Researchers used data from birth certificates from all 50 states, plus the District of Columbia, to investigate the decline in teen pregnancy. They found declines in teen pregnancy in women ages in 38 states. The only significant increase in teen pregnancy occurred in Black teenagers in South Carolina. Though the CDC did not offer an analysis, it reflects a few trends, including teens waiting longer to have sex, more widespread use of long-acting contraception, and the deterrant of economic uncertainty. The teen birth rate has been declining in America every year since , and in hit a record low with 16 births per 1, teenagers. Researchers noted that "initial review of birth certificate data suggested more widespread declines in teen birth rates by state than had been observed for more recent years," meaning the declines might have been even bigger than analysts considered.
Teen Birth Rate at Its Lowest Level in Twenty Years
FastStats - Teen Births
Change Indicator. Select Table Type:. Definitions: Births to teenagers age 15 through 19 by race and ethnicity. Rate is per 1, females between age 15 and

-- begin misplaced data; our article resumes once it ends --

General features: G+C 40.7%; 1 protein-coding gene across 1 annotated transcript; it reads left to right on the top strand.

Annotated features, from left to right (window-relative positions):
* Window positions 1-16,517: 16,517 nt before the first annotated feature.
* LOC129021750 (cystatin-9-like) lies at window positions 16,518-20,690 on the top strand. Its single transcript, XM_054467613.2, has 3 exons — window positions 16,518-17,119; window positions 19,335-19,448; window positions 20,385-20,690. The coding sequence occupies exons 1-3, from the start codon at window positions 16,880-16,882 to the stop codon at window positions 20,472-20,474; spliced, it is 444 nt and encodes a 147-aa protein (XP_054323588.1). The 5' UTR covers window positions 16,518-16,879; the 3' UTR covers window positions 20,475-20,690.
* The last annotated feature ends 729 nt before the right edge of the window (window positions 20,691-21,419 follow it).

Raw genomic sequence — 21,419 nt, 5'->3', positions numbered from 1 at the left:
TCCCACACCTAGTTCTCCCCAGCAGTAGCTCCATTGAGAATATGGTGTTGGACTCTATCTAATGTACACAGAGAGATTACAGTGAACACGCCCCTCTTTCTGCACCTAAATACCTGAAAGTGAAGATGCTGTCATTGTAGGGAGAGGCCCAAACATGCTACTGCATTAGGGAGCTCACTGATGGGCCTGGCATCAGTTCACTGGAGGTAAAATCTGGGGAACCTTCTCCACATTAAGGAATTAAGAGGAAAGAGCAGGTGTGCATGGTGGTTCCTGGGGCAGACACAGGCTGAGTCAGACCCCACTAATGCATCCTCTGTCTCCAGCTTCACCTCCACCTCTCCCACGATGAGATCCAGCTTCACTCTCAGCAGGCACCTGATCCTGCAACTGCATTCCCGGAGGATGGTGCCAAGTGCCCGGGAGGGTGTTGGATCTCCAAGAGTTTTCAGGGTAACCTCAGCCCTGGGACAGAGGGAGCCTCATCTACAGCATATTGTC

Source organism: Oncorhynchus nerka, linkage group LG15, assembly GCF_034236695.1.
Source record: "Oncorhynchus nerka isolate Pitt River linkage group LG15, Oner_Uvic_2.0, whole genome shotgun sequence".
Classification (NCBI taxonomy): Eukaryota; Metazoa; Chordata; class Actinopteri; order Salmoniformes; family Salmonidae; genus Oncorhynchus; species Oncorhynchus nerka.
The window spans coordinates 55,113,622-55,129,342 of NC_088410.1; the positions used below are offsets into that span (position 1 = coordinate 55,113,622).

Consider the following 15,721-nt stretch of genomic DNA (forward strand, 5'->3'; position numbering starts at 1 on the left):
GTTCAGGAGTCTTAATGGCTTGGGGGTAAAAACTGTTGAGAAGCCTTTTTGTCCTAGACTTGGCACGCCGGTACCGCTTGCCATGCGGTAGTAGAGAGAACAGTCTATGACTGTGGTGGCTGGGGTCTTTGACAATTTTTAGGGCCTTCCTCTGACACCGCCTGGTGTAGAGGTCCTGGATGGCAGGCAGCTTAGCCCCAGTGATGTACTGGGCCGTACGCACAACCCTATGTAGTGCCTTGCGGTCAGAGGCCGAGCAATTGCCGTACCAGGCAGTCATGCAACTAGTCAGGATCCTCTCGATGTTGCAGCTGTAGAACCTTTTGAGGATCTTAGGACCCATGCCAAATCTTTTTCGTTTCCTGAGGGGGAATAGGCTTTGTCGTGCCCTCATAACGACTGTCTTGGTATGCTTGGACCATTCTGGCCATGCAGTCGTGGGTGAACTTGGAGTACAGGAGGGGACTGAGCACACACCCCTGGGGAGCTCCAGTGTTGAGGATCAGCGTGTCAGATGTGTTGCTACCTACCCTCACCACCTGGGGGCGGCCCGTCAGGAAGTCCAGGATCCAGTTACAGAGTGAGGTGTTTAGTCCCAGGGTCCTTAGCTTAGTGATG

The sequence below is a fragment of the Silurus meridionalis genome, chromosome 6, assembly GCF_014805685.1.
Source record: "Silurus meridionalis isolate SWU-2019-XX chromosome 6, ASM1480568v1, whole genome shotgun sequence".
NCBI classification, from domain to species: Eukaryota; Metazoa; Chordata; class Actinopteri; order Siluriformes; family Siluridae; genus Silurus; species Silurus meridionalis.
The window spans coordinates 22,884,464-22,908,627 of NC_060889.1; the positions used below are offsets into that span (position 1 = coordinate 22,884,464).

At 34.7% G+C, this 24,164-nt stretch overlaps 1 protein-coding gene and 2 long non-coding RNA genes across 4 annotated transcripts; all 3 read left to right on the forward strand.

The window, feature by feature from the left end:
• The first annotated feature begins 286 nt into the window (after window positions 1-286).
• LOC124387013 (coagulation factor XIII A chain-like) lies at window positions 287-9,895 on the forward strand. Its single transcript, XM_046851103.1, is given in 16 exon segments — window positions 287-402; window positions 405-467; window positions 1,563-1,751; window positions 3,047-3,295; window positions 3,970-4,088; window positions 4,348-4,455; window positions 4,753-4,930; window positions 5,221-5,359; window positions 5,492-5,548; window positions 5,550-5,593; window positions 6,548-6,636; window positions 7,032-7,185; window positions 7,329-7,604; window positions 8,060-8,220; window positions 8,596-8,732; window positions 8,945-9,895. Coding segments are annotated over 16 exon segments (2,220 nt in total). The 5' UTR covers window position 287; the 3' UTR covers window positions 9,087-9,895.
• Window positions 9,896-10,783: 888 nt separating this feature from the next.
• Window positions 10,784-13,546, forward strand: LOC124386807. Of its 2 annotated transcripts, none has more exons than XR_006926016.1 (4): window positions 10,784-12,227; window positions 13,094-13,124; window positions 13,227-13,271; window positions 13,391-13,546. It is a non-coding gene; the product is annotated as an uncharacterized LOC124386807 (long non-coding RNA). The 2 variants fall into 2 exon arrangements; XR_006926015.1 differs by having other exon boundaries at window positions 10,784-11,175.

This dashboard presents final birth data for females aged 15—19, 15—17, and 18—19 to produce interactive maps and trend lines for the United States and each of the 50 states and DC. NOTE: Visualization is optimized for a viewing screen of pixels or wider i. The following data tables describe the currently displayed dashboard. All of the teen birth rates in this dashboard reflect the latest revisions and provide a consistent series of accurate rates for the past 28 years. The denominators of the teen birth rates for — have been revised to incorporate the results of the Census.
The teen birth rate in the United States is at a record low, dropping below 18 births per 1, girls and women ages 15 to 19 for the first time since the government began regularly collecting data on this group, according to a Pew Research Center analysis of newly released data from the National Center for Health Statistics. In , the birth rate among to year-old girls and women was less than half of what it had been in Despite rapid declines in teen birth rates across all major racial and ethnic groups, disparities persist. In , the birth rate for Hispanic and black teens ages 15 to 19 was almost double the rate among white teens and more than five times as high as the rate among Asians and Pacific Islanders. Teen birth rates peaked at